John Hopkins University Press, 2003
Using archaeological and literary evidence, Burns describes relations between the Roman Empire and "barbarians along its frontiers in Western Europe, across a span of 500 years."
Romans believed themselves superior to their barbarian neighbors. They looked upon their own civil wars as grave affairs while "making light" of the endemic warfare among the barbarians.
Rome was interested in peace and stability on its borders. Barbarians were threatening and invading each other, including those societies with which Rome had alliances. In addition to protecting its barbarian allies, Rome pressured these allies to limit their warfare.
Trade between Romans and barbarians was ubiquitous. The trading included Celtic peoples, whom archaeologists have found evidence of having a large quantity of Roman goods, suggesting ongoing trade. In the second century B.C.E., in southern and central Gaul, Celts systematically produced "highly refined" iron products, and Roman traders purchased Celtic iron wear for resale.
The empire's barbarian neighbors were hierarchical and with wealthy elites. Judged by buried artifacts and a few observations in Roman literature "Gauls almost everywhere were governed by elite families, which were bonded together through marriage and service within the community and region."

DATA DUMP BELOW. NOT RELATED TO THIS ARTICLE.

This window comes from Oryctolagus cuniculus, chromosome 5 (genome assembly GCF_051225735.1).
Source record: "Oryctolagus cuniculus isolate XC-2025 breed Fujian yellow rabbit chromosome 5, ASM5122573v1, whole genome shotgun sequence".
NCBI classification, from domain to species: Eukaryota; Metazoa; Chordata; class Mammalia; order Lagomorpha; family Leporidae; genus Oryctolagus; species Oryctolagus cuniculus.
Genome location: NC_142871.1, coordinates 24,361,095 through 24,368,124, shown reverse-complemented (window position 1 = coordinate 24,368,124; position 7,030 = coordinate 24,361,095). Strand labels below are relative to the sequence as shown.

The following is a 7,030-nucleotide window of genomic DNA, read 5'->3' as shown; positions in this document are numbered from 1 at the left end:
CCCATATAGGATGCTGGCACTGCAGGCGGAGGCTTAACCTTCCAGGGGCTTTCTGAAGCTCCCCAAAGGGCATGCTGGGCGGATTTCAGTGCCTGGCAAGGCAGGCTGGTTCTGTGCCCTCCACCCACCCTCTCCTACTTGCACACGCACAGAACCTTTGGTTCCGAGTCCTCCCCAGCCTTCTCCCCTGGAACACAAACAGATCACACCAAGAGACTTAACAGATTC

Burns writes that "Caesar regarded it as quite natural that every Celtic community had a few families vying for political power and that one or more would come forward seeking his aid."
According to Burns, "Rome offered native elite families powerful support" vis-à-vis their own people "to a degree never possible before Roman intervention."
Rome helped the barbarian elites without interfering in their religious matters. An exception was Rome's attempt to extirpate the Druids, who were actively hostile to the Romans and viewed by the Romans as a threat.
Rome was not eager to intervene militarily against its barbarian neighbors because such interventions were expensive and Rome was not infinitely rich. And there was no guarantee that even a successful war would not "lead to a return to less secure and predictable barbarian leadership rather than the reverse."
Peaceful migrations of barbarians into the Roman Empire did occur, and the migrants became Romanized. During Rome's decline in the 200s and into the 300s a "composite society," a mix of Romans and barbarians, was forming on the empire's frontiers. Barbarians on the frontier formed new confederacies and hired themselves out as special units within Roman armies. And occasionally these barbarian warriors were urged by one Roman general to plunder the allies of a rival Roman general.
Labor was in short supply around the military camps on the empire's frontiers, and Gothic (German) barbarians served as "day laborers, soldiers, female companions and wives."
Civil war within the Roman Empire was accompanied by an increase in demand for barbarian soldier-recruits. By the 400s it was common for Roman generals to have barbarian ancestry.
About the Christianity of the barbarians, Burns writes that before the year 400, Christianity "was of little importance to the barbarians" compared to their pagan practices. Between the years 350 and 400 Christianity was the religion of only a handful of Goths. Despite efforts by Ulfilas, the Germanic Christian evangelist, there was no organized Gothic Christian community north of the Danube. For the barbarians, Christianity had been the faith of Roman emperors. Only after they entered the Roman Empire did the Goths adopt Christianity.